Hong Kong cyclist Cheung King-lok gets another chance to prove he belongs with world's best as Orica extend contract
The Olympic rider is given another year to prove himself as a world-class cyclist
Hong Kong rider Cheung King-lok has been given another year to prove himself at the highest level after World Tour team Orica BikeExchange extended his contract for another year.
The 25-year-old, who joined the top professional team from Australia in March after clinching the road race and time trial at the 2016 Asian Championships, has yet to claim a podium finish for his team.
Cheung also failed to complete the 240-kilometre road race at the Rio Olympic Games. His best result with Orica was 64th at the Tour de Slovenie in June.
But his name was still included in the 26-member list as Orica announced their 2017 squad on Wednesday, headed by big names such as Magnus Cort, Jens Keukeleire, Esteban Chaves and brothers Simon and Adam Yates.
“He must treasure the opportunity as it’s not easy to maintain a place in a world tour team,” said Cycling Association chairman Leung Hung-tak, the former Hong Kong road race team captain. “Cheung has gone through some ups and downs in 2016 but he is still young and can learn a lot more things at the top level. We hope he can be more focused and make improvements with the help of his world-class teammates.”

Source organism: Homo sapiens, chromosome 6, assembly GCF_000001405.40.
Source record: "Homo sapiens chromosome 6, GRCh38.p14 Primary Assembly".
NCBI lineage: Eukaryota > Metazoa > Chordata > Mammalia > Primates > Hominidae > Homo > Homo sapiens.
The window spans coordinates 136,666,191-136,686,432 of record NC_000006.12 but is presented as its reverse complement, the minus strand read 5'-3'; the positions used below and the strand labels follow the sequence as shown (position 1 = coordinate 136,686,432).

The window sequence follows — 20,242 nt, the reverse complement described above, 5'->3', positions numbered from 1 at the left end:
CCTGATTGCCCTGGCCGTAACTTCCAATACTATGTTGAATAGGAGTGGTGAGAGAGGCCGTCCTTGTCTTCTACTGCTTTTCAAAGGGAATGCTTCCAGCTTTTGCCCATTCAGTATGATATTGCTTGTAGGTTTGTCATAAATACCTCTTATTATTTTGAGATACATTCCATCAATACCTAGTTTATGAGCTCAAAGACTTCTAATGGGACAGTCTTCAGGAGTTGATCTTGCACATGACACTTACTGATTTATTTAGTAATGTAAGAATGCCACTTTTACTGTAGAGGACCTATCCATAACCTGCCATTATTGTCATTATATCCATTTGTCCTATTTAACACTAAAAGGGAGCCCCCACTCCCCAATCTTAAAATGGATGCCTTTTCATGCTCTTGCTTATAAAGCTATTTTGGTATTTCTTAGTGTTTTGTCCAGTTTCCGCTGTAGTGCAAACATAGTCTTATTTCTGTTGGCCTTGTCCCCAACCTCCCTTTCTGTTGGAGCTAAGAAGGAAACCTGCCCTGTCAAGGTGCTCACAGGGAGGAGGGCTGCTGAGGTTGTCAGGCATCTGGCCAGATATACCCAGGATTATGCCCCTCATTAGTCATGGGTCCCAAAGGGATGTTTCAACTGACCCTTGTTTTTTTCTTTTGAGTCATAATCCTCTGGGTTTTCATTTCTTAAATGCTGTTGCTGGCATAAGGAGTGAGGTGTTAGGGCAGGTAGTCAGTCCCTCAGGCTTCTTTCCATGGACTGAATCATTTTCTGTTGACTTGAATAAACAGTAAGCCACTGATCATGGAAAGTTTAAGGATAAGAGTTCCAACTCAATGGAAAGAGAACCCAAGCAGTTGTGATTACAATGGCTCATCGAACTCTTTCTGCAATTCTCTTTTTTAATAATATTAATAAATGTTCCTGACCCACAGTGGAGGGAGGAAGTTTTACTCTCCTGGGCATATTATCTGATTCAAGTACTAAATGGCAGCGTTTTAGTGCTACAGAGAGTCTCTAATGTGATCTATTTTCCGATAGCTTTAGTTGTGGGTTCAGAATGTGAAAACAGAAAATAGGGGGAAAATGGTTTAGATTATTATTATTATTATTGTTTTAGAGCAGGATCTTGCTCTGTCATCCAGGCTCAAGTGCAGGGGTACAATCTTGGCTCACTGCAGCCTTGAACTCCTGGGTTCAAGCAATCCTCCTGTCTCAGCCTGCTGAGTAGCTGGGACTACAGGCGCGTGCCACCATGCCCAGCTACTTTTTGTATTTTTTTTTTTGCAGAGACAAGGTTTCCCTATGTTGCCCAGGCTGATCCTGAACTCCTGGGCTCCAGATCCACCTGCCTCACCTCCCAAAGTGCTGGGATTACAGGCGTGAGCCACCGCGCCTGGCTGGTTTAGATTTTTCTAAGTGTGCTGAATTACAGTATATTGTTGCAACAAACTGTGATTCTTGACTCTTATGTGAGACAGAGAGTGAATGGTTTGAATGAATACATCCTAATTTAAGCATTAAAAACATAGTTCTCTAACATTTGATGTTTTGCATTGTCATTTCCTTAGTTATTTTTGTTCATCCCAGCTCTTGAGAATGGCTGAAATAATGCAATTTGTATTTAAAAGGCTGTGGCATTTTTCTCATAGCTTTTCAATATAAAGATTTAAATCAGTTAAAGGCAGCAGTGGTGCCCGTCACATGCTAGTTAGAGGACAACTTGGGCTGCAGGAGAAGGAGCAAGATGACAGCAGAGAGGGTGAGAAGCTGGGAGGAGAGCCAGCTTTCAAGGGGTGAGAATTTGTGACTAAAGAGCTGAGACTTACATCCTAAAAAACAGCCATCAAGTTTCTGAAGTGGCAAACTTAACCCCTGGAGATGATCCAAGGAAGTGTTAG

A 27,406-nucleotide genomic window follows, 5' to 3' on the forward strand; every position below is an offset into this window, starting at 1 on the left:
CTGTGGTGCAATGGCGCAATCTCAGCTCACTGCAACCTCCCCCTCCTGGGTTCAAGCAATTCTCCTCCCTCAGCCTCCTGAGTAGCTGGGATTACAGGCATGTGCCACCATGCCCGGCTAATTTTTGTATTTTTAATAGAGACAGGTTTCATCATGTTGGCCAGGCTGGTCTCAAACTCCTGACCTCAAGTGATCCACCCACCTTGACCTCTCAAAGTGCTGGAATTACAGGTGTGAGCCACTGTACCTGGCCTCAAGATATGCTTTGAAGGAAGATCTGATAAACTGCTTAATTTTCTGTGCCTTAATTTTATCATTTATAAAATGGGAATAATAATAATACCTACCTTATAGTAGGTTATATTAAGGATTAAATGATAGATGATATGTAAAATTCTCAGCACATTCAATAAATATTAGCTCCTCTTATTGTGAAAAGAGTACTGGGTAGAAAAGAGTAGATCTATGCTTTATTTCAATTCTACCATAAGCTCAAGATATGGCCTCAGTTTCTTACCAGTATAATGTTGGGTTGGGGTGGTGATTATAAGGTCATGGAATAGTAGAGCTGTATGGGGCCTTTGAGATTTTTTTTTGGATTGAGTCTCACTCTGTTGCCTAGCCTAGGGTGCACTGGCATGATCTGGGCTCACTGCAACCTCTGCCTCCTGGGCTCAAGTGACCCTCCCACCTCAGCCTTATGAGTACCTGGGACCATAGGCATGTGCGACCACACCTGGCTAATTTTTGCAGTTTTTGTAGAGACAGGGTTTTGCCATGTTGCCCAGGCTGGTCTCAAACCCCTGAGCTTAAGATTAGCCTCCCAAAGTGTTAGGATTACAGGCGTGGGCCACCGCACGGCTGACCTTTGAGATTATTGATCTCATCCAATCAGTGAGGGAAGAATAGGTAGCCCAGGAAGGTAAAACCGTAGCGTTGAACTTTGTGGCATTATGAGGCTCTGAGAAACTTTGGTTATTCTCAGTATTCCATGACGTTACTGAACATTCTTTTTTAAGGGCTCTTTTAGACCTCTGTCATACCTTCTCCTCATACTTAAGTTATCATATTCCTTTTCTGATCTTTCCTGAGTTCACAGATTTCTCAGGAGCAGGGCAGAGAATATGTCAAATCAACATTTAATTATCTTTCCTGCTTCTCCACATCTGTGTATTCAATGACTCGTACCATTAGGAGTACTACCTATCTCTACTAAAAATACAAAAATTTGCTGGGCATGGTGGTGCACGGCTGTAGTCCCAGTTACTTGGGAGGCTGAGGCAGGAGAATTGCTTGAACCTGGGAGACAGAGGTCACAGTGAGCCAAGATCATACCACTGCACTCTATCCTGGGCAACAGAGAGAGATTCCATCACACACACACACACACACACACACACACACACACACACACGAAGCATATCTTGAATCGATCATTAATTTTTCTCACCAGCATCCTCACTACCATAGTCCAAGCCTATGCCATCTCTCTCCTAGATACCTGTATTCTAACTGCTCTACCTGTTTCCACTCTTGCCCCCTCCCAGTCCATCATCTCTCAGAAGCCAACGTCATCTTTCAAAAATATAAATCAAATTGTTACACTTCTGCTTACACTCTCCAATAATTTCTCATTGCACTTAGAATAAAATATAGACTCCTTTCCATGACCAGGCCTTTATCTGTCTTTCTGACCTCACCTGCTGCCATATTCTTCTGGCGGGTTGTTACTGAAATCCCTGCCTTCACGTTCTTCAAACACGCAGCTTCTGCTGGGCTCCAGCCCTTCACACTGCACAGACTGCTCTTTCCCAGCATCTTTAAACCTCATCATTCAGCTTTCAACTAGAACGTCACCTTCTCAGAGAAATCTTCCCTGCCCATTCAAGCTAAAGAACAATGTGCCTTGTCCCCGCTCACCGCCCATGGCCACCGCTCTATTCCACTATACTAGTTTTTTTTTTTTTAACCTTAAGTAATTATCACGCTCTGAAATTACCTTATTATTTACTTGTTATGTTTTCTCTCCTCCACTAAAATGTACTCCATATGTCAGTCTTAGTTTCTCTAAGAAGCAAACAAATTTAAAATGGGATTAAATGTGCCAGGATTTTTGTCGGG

Cheung is currently training in Fujian province in China along with the Hong Kong team for the Tour of Fuzhou. And according to Leung, the rider’s major target will still be the 2017 Asian Championships in Bahrain in late February before returning to Europe with Orica for the beginning of the road race season.
Orica sport director Matt White said the team had maintained a stable roster, which could be a huge advantage if handled correctly. “With only two-and-a-half changes to our roster next year the DNA and group is very similar to the roster that achieved so much in 2016,” he said. “This is an exciting prospect but something we need to approach with caution to ensure that we don’t let any complacency slip into our processes.
“We will approach all three grand tour’s with general classification ambitions which is a first for the organisation.”